7. 7. Garden features •Around the outside, creating the “crust” is a mixture of pepper and chilli bushes and some soft fruit shrubs creating a sheltering belt of more perennial crops and bridging the annual garden with the more long term forest garden.
  8. 8. Garden features •On the other side of the road there is a rotating system of grain crops and pasture using an adapted version of the Fukuoka method including Rye, Oats, Corn, Spelt, Buckwheat, Favas and Clover. It is likely that, to provide sufficient grain to be able to make bases on a scale equivalent to the vegetable toppings, there would need to be other areas in the farm allotted for growing grain. •Around the outside of the field there is a proposed windbreaking shelter belt of trees which create a beneficial microclimate for the grain crops.
  9. 9. Garden features •Alongside, and rotating with, the grain crops are two pastures for small to medium livestock (a relevant and compatible selection from: geese, ducks, guinea pigs, rabbits, pot bellied pigs, sheep, goats etc...). Small livestock and pigs could stay in the pastures, in rotation with the grain, and can also be brought kitchen and garden scraps to supplement their diet. The larger grazing animals (sheep and goats) would only be in the pastures when there are visiting school groups for the children to have contact with the animals and see where the milk comes from. These animals would need to be grazed and housed elsewhere for them to have enough food and a proper place to sleep.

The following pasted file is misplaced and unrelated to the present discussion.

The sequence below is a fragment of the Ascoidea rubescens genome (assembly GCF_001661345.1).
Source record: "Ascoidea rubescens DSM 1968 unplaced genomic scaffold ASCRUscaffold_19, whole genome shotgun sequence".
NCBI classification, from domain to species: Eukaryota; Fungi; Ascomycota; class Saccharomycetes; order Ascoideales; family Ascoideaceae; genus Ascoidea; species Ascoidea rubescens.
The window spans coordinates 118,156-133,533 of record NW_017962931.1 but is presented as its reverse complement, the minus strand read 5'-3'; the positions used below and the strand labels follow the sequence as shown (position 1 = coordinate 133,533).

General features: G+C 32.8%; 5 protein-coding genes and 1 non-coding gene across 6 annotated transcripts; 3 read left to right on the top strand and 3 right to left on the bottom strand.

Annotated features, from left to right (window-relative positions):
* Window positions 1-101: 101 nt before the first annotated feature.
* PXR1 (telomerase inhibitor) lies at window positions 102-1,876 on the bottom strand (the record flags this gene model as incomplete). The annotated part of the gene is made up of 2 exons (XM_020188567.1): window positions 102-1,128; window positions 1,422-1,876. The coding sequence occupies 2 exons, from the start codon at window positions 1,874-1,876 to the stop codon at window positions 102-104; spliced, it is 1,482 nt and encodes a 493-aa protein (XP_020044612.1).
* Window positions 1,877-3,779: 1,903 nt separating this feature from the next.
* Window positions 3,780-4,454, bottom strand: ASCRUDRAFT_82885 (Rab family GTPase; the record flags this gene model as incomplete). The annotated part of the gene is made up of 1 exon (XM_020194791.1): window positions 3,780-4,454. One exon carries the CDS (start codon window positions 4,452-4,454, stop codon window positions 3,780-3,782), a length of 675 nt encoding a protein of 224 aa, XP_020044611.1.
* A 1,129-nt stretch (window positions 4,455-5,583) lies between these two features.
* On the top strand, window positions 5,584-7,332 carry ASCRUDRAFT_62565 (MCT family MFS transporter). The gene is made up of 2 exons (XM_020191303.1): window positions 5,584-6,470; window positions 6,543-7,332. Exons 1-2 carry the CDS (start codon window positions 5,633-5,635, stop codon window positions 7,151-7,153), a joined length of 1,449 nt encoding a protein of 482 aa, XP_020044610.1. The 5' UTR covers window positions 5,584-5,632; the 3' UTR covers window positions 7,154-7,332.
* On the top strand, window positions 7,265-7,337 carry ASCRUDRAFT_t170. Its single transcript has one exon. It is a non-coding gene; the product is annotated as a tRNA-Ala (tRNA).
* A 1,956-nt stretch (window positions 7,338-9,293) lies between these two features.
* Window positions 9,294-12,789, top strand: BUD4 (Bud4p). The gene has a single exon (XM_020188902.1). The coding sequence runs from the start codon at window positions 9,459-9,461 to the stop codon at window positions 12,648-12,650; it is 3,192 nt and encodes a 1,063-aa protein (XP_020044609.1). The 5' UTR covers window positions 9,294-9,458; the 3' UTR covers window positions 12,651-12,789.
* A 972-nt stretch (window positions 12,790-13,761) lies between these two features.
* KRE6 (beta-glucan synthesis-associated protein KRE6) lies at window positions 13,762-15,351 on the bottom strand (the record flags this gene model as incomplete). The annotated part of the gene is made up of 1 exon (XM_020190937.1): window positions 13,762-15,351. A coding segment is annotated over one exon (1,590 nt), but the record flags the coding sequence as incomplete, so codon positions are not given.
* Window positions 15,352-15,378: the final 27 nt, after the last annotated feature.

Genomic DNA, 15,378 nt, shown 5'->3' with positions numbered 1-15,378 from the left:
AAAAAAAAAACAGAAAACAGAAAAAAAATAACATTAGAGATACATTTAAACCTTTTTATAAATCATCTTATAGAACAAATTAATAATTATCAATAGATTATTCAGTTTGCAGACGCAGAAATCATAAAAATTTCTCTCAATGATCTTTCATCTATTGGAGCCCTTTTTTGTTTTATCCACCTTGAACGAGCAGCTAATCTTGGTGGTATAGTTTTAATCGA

10. 10. Garden features •There are two ponds within the design, at the centre of the pizza, on either side of the road, which serve to collect excess runoff from road and field. The pond in the grain / pasture rotation provides water for the animals and, when soiled, can be filled from the irrigation, overflowing into the grain fields giving more fertilisation. The pond in the vegetable garden would functions as a small aquaculture with some fish e.g carp, tilapia.
  11. 11. Garden features •Pedagogic education centre and pizza prep house with solar parabolic concentrating pizza oven, with outdoor dining area, water collection from roof and educational signs explaining the comparisons between the pizza hut industrial pizza and the Vale Da Lama permaculture pizza